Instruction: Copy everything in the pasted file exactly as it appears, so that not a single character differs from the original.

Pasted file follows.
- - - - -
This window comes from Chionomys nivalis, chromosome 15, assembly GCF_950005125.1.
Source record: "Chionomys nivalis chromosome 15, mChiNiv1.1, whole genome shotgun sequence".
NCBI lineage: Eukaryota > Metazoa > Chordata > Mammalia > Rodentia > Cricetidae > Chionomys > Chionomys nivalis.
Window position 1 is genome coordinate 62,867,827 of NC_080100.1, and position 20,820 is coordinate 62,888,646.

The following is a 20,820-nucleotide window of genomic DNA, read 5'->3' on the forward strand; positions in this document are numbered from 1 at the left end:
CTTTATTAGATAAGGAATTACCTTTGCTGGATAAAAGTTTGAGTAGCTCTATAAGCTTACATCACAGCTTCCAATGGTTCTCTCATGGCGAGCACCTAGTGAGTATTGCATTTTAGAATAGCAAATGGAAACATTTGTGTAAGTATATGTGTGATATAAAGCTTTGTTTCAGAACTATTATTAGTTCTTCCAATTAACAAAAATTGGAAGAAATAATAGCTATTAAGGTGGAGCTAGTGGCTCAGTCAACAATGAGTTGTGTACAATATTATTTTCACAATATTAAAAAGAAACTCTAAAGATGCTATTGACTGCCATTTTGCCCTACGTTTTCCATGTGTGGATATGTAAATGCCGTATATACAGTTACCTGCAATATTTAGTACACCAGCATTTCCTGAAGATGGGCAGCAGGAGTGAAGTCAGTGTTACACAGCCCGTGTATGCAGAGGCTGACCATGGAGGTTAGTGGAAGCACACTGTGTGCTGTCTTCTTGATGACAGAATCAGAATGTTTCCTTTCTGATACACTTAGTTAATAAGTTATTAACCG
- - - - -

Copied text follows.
This window comes from Chionomys nivalis, chromosome 15, assembly GCF_950005125.1.
Source record: "Chionomys nivalis chromosome 15, mChiNiv1.1, whole genome shotgun sequence".
NCBI lineage: Eukaryota > Metazoa > Chordata > Mammalia > Rodentia > Cricetidae > Chionomys > Chionomys nivalis.
Window position 1 is genome coordinate 62,867,827 of NC_080100.1, and position 20,820 is coordinate 62,888,646.

The following is a 20,820-nucleotide window of genomic DNA, read 5'->3' on the forward strand; positions in this document are numbered from 1 at the left end:
CTTTATTAGATAAGGAATTACCTTTGCTGGATAAAAGTTTGAGTAGCTCTATAAGCTTACATCACAGCTTCCAATGGTTCTCTCATGGCGAGCACCTAGTGAGTATTGCATTTTAGAATAGCAAATGGAAACATTTGTGTAAGTATATGTGTGATATAAAGCTTTGTTTCAGAACTATTATTAGTTCTTCCAATTAACAAAAATTGGAAGAAATAATAGCTATTAAGGTGGAGCTAGTGGCTCAGTCAACAATGAGTTGTGTACAATATTATTTTCACAATATTAAAAAGAAACTCTAAAGATGCTATTGACTGCCATTTTGCCCTACGTTTTCCATGTGTGGATATGTAAATGCCGTATATACAGTTACCTGCAATATTTAGTACACCAGCATTTCCTGAAGATGGGCAGCAGGAGTGAAGTCAGTGTTACACAGCCCGTGTATGCAGAGGCTGACCATGGAGGTTAGTGGAAGCACACTGTGTGCTGTCTTCTTGATGACAGAATCAGAATGTTTCCTTTCTGATACACTTAGTTAATAAGTTATTAACCG